But wait, friends, there are more ways to bound down a mountain. The Boot Doctor herself, Galena Gleason skis like a unicorn riding a puma on the back of a dragon, that is to say really frickin’ majestically, most notably while deploying The Frog Hop. “When skiing steep lines in no-fall zone terrain, this is a critical skill. Though many North American skiers such as Scot Schmidt, Chris Davenport and Eric Hjorleifson have mastered this turn, no nationality does it better than the French. It seems like a birthright to those born with a cigarette in-hand and baguette in the backpack. Perhaps because the French Alps are chock full of some of the most harrowing, consequential ski lines in the world. Or perhaps because the word technique is, indeed, French. Regardless, I’ve seen Savoie toddlers and grandmothers alike nail this turn better than many self-proclaimed pro skiers.”

The San Juan Smiler, Katy “KitKat” Kirkpatrick has a romantic comedy-level adoration for the Jump Turn. “It’s most often executed in horrendous survival skiing terrain, but most fun in face deep pow. It’s about being a little loose, a little wild, and coming up for air between each turn. It’s the only turn that’s truly half skiing, half flying. When linked together nonstop down a celebrity run, it makes you feel like a mythical ski god capable of anything.”

The Slice Hop has made it to the top of the ski turn list for Telluride’s Ryan “Roooon” Dohnal. “I like to take a hard slalom turn just before an obstacle so I’m almost at a dead stop, skis pointing almost laterally, plant the pole, and hop over the roller, turning the skis in the opposite direction. Just a tiny bit of air involved. It feels death-defying on steep, rolling terrain.”

The legend Chris Davenport has made many a turn look pretty, but his go-to is the Downhill Dive. “Basically you load the downhill ski with a little feather on the uphill, let ‘em run fast across the fall line and then, with a little extra pressure, carve slightly back up the hill. While your lower body is doing this, your upper body is square to the fall line and the motion is continuing down the hill. It literally feels like your skis are above your head as you dive down the hill.”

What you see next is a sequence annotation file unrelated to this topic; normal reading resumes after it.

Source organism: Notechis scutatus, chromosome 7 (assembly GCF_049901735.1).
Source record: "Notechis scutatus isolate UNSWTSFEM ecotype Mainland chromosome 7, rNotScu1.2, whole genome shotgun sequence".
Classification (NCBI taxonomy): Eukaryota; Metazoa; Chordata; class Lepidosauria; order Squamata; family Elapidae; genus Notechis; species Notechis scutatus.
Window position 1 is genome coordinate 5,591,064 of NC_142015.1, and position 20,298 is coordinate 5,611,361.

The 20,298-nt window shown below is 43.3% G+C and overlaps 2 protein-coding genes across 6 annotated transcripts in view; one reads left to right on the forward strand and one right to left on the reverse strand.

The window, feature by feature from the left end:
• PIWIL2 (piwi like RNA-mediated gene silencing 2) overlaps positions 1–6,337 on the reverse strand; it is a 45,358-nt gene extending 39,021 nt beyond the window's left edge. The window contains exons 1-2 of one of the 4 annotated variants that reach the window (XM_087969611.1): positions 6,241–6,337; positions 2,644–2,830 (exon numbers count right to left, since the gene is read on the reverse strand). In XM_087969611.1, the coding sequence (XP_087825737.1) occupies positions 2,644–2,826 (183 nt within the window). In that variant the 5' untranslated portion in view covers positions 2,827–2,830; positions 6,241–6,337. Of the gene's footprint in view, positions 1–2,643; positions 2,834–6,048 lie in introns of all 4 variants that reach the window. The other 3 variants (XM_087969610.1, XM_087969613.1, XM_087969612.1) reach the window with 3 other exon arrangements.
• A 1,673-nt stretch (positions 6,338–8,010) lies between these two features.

The man, the myth and ultimate ski bum, John Shocklee, is in love with Going To The Tele White Room. “It’s a pure and simple turn that is enjoyed by few! In a slope of deep pow, there’s nothing better than going fast and droppin’ the knee in a perfect tele turn or a hundred tele turns.” Essentially, this is a genuflecting disappearance of a telemark skier in a sea of white.

Aspen has a ski gang called the Flying Monkees, and that ski gang’s Chief Executor of Stoke, pro skier Colter Hinchliffe, is a big fan of the Bounce and Pounce. “I don’t simply ski through the pow and let it have all the fun. I pounce like a kitten pounces on a ball of rainbow yarn, except I have the satisfaction of bouncing out of that pounce with snow ejaculating around me as I climax from the bounce into my next pounce. Ski pow like you mean it. Like it matters. Don’t be boring and vanilla on the best days of your life.”

Telluride’s perma-pigtailed shred queen Heidi Lauterbach had a hard time picking just one favorite ski turn but landed on the Whale Breach. “Ya know the one… you go in for a casual powder turn and it’s way deeper than you anticipated. While in the white room you have time to think about what you might have for lunch, dinner and depending on depth, you may even have time to think about sending a card to grandma. When you finally see daylight again, you feel like a whale breaching the ocean’s horizon. It’s best to picture this turn in slow motion.”

Aspen’s Xanthe “Side Pony 4 Life” Demas has perfected the Tits/Teeth/Tongue Deep Turn. “Is that appropriate? It’s my favorite pow day turn. Maybe it’s not very original, but when you can feel the pow just blast you in the chest, preferably in the teeth and mouth, and you just get physically and metaphorically buried… I literally live for that shit.” Demas also is devoted to the Mogul Masher, which is of course “literally just crushing bumps. Preferably with lots of speed.”

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Katie Lee disciple and proprietor of powder, pro skier Kalen Thorien, has deep adoration for the Tasteful Schnoods. “It’s the modern version of the Wasatch wiggle, a combination of slashing and noodling. This is best done touring when you have a long, untracked line, but can be accomplished at the resort as well. The goal is to have a series of noodles followed by a forceful yet graceful slash of the skis, ideally on a sparkling patch of snow to create a magical moment of glittery goodness, and bonus points if the slash is done near an object or exposure to really showcase your dexterity. This is then followed by high fives at the bottom and multiple comments of ‘Damn, those were some tasteful schnoods,’ I’m all about the schnoods.”